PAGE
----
Austerity measures lead to rise in poverty across European Union

The 2011 Assessment of Social Inclusion Policy Developments in the EU concludes that during 2011 the financial and economic crisis, together with associated austerity measures, led to an increase in poverty and social exclusion in more than half the member states. The report is the summary of the findings of national reports written by members of the European Union Network of Independent Experts on Social Inclusion assessing the policy developments in their countries during 2011. In the countries where the situation has worsened over the past year, the most frequently cited factors for the worsening situation is a fall in employment rates and a rise in unemployment, or the persistence of an already high level of unemployment. Many experts particularly highlight the poor situation of the young unemployed and the growing proportion of long-term unemployed.

The experts also note that the burden of the reduction in national household income has fallen on those living on a low income. Several groups were seen to be most at risk. These include children, immigrants and people from a migrant background, ethnic minorities (especially Roma), and people with disabilities. In some countries, experts also cite older people and the homeless, and several highlight a higher risk for women.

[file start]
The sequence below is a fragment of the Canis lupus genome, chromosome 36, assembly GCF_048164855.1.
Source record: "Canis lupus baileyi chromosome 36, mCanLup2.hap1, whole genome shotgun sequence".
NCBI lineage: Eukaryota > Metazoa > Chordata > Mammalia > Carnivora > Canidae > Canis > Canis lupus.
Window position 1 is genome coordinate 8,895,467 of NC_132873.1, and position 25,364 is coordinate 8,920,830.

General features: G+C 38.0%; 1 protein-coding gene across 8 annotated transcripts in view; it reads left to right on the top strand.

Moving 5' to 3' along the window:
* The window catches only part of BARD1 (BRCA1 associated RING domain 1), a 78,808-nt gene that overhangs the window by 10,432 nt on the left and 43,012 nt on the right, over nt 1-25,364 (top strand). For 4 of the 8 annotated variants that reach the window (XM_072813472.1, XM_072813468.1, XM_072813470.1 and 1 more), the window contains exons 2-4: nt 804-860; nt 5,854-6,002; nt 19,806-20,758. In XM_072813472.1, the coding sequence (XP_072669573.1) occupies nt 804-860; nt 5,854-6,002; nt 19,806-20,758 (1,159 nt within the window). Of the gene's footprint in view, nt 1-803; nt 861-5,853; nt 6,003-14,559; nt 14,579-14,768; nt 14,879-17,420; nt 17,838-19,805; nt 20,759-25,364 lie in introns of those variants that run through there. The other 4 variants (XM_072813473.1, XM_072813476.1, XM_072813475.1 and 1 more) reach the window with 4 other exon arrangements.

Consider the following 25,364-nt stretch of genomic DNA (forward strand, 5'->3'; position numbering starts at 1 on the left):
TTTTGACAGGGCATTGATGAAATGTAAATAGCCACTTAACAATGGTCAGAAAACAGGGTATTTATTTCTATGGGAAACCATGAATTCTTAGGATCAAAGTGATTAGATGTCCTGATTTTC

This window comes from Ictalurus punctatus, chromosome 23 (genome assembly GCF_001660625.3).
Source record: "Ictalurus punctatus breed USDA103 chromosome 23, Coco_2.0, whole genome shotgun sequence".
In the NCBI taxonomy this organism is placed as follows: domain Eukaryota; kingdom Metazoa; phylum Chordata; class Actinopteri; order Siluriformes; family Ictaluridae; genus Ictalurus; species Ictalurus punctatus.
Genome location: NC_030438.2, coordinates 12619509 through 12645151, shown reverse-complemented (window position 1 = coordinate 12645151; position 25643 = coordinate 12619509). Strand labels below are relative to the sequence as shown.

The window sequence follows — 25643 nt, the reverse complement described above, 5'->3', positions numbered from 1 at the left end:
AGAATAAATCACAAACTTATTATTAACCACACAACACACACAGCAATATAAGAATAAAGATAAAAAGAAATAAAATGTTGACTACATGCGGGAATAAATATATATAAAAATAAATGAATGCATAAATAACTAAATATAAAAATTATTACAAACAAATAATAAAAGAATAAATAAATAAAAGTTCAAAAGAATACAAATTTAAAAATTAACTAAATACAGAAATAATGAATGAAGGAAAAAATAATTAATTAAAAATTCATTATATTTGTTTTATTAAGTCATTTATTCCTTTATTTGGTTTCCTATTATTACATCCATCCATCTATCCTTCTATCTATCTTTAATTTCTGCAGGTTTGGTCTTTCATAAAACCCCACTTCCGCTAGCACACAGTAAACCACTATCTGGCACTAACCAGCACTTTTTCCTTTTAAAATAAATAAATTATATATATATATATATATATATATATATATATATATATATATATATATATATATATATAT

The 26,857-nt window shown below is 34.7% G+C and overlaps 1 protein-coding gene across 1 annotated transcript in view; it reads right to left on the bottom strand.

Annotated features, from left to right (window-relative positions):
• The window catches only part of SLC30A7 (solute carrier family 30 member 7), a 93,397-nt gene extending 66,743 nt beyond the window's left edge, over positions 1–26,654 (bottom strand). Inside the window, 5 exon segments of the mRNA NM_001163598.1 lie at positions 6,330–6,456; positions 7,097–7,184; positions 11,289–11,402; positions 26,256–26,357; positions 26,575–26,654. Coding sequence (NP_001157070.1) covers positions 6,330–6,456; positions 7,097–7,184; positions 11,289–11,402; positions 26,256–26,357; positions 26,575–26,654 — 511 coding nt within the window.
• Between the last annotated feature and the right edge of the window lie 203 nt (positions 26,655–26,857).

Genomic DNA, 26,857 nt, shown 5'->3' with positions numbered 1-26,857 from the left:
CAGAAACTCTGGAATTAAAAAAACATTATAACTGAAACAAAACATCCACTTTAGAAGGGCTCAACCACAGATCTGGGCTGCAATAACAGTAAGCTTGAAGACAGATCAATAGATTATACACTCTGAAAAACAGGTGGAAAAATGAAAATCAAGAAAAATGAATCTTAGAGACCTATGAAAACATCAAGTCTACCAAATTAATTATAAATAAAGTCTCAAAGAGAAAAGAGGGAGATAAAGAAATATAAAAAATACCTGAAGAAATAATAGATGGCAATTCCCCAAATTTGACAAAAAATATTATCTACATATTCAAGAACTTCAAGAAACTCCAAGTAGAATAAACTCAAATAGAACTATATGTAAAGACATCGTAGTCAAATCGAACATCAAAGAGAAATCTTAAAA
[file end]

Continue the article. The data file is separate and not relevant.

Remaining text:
Several experts suggest that the current crisis has been reinforcing long-term trends to growing inequality in society. Thus, where there has been some economic recovery the benefits are often not evenly shared.

The full report, 2011 Assessment of Social Inclusion Policy Developments in the EU: Main Findings and Suggestions on the Way Forward, by Hugh Frazer and Eric Marlier, is available from the EU Network of Independent Experts on Social Inclusion (European Commission).

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